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UConn Webinar Series: Evaluating the Mechanisms of Underlying Aberrant Bone Regulation
April 19 @ 12:00 pm - 2:00 pm
A WEBINAR SERIES FROM THE UNIVERSITY OF CONNECTICUT CONVERGENCE INSTITUTE FOR TRANSLATION IN REGENERATIVE ENGINEERING.
Beyond the science, the webinars will address the social and psychological dimensions of research training. What is the ideal environment to train young scientists? What are the social and cultural barriers? How does the young scholar mesh into the fabric of the organization? In all, attendees to the webinars will appreciate contemporary science in regeneration and the dynamics of transferring that science to the next generation in the workforce enterprise.
The Connecticut Convergence Institute, in partnership with the Advanced Regenerative Manufacturing Institute (ARMI), is producing this webinar series. The webinars will inform participants and the audience on the perspective of young scientists in training conducting research in regenerative engineering supplemented by the interaction with their research mentors. Borne from the institutional experience at the Connecticut Convergence Institute’s signature T32 Doctoral and Young Innovative Investigator Programs as well as UConn’s graduate training, four Webinars will be held.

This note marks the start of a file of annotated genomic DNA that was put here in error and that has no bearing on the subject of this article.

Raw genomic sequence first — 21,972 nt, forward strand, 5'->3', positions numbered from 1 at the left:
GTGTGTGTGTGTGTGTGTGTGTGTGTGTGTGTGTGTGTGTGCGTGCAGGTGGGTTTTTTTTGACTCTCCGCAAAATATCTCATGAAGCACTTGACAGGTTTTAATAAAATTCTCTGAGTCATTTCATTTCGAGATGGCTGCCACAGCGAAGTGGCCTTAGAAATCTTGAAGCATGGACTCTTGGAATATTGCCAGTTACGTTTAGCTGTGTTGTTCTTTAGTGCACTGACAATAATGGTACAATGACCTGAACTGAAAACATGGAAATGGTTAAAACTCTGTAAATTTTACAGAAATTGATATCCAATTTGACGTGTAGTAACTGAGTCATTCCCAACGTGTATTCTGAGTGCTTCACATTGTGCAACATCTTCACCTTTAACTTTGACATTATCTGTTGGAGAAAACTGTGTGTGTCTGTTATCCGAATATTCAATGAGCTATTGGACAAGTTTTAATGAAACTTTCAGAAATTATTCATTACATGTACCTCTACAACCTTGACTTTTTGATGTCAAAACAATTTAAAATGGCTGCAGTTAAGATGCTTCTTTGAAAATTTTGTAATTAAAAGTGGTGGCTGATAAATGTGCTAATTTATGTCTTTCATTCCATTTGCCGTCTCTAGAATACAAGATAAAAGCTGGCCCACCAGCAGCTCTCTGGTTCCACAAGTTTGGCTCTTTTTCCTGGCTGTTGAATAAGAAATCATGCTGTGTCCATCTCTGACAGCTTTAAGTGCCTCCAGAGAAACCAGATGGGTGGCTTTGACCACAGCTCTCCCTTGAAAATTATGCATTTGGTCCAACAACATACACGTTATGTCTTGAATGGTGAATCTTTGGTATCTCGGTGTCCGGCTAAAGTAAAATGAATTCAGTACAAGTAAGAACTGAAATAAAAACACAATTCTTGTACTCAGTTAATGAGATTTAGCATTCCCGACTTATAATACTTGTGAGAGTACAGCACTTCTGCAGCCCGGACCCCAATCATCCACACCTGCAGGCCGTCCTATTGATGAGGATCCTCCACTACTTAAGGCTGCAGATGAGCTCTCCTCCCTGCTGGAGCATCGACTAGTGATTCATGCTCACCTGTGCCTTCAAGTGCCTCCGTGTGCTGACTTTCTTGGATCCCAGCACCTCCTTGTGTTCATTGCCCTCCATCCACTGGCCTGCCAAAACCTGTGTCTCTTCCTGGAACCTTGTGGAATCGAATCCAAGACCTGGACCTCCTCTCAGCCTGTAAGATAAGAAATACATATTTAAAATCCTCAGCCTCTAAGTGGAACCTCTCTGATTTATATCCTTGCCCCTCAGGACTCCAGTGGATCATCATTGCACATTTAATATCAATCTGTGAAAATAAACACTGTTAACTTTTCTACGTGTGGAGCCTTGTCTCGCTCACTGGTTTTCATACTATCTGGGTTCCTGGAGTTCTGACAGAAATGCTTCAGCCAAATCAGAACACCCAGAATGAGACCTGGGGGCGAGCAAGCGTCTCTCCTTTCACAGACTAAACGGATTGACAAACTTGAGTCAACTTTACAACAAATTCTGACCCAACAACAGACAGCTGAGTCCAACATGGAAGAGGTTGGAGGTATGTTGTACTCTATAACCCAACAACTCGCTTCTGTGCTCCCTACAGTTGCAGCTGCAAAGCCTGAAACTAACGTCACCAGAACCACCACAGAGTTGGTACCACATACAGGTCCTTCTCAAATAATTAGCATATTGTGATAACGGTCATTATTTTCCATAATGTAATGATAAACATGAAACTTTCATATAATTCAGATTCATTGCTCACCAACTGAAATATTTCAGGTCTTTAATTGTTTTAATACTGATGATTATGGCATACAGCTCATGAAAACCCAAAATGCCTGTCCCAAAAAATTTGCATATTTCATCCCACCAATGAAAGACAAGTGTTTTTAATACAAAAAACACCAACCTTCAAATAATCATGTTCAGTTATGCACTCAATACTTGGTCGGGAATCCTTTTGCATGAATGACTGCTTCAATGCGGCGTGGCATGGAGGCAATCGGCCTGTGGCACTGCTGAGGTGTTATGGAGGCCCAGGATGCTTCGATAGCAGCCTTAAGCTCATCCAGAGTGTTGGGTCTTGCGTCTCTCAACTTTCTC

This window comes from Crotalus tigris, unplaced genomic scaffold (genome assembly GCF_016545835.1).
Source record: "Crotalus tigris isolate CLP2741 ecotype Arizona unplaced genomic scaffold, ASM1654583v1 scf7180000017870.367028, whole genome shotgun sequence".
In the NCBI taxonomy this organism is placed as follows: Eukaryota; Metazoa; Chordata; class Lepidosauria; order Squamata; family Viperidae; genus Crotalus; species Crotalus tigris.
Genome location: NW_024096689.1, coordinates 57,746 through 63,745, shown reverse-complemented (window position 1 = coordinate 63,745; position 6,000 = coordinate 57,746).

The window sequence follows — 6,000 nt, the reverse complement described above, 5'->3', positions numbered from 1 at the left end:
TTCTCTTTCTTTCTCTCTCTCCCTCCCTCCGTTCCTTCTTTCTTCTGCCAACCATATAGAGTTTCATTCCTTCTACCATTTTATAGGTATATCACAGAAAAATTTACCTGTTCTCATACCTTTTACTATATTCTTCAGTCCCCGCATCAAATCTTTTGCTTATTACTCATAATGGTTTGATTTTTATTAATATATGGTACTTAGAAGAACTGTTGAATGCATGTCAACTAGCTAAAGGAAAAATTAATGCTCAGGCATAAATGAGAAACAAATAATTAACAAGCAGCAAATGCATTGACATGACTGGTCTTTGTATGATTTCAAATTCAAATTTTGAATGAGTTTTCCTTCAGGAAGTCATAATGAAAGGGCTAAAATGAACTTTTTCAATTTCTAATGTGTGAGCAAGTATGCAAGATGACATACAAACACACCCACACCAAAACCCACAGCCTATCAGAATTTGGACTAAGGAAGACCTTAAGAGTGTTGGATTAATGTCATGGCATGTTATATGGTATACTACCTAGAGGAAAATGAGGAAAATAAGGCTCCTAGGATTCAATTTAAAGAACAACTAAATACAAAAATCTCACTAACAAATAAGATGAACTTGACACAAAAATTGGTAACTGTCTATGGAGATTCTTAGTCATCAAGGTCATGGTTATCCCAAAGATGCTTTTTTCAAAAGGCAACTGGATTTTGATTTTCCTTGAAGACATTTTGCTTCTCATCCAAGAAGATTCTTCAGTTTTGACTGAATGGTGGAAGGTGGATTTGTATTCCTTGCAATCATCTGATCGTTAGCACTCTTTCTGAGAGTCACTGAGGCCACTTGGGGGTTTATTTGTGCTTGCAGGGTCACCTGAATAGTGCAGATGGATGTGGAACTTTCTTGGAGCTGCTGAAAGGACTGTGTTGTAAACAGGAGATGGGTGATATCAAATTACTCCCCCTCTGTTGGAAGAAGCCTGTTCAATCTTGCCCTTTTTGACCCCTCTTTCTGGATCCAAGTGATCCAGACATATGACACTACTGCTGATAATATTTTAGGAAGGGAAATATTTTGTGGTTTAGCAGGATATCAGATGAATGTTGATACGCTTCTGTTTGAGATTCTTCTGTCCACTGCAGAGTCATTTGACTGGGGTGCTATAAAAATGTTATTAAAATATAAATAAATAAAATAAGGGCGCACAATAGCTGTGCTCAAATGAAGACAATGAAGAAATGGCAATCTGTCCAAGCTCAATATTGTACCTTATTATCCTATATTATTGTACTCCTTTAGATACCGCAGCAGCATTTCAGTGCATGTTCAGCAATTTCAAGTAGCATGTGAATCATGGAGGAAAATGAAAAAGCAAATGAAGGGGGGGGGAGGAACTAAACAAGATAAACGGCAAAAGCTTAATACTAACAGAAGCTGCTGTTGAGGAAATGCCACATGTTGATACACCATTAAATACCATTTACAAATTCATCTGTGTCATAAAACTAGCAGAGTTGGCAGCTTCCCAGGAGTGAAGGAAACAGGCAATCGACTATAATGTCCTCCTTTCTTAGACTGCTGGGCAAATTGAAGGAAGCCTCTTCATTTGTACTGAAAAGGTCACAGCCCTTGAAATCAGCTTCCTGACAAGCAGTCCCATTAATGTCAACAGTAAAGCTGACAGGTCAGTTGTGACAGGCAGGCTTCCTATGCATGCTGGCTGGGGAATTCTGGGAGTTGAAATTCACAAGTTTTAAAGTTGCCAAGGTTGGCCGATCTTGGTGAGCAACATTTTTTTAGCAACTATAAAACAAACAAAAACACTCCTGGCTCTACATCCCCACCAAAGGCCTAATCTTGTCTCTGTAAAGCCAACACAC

Albright Hereditary Osteodystrophy (AHO) is a disorder characterized by the heterozygous inactivation of GNAS, which encodes for the alpha-stimulatory subunit (Gαs) for G-Protein Coupled Receptors, and causes a constellation of skeletal symptoms including shortened stature, brachydactyly and the formation of subcutaneous ossifications (SCOs). In addition to these AHO skeletal features, patients with maternally inherited GNAS mutations develop the disorder pseudohypoparathyroidism type 1A (PHP1A) and are extremely obese and exhibit resistance to various hormones relying on Gαs-signaling (e.g. PTH, TSH, GHRH, FSH/LH, Calcitonin). Conversely, patients with paternally inherited GNAS mutations develop pseudopseudohypoparathyroidism (PPHP). These patients exhibit AHO skeletal features but are not obese and do not display hormonal resistance. These distinctions in hormonal and metabolic activity are because GNAS undergoes genomic imprinting within certain endocrine tissues (thyroid, kidney, pituitary, hypothalamus). Our laboratory has generated an AHO mouse model through the global heterozygous inactivation of Gnas (Gnas+/-) and has employed it to elucidate how Gnas heterozygous inactivation and imprinting influence bone remodeling. This work has demonstrated that cortical and trabecular bone formation is significantly enhanced within mice with maternally inherited Gnas mutations, whereas paternally-inherited Gnas mutations display a reduced cortical and trabecular bone formation. These distinctions apparently stem from impaired Gαs-mediated calcitonin receptor signaling within mice with maternally-inherited Gnas mutations, and suggest partial Gnas imprinting within the osteoclast lineage. We have also applied our Gnas+/- model to study subcutaneous ossifications in AHO. By clinically monitoring AHO patients and evaluating Gnas+/- mice, we have identified that subcutaneous ossifications in AHO develop spontaneously within the dermis and subcutaneous tissue. Histologic examination has revealed these lesions form directly adjacent to or surrounding hair follicles. Through genetic fate mapping studies, we have demonstrated that the hair follicle microenvironment harbors mesenchymal progenitor populations that inappropriately expand and undergo osteogenic differentiation.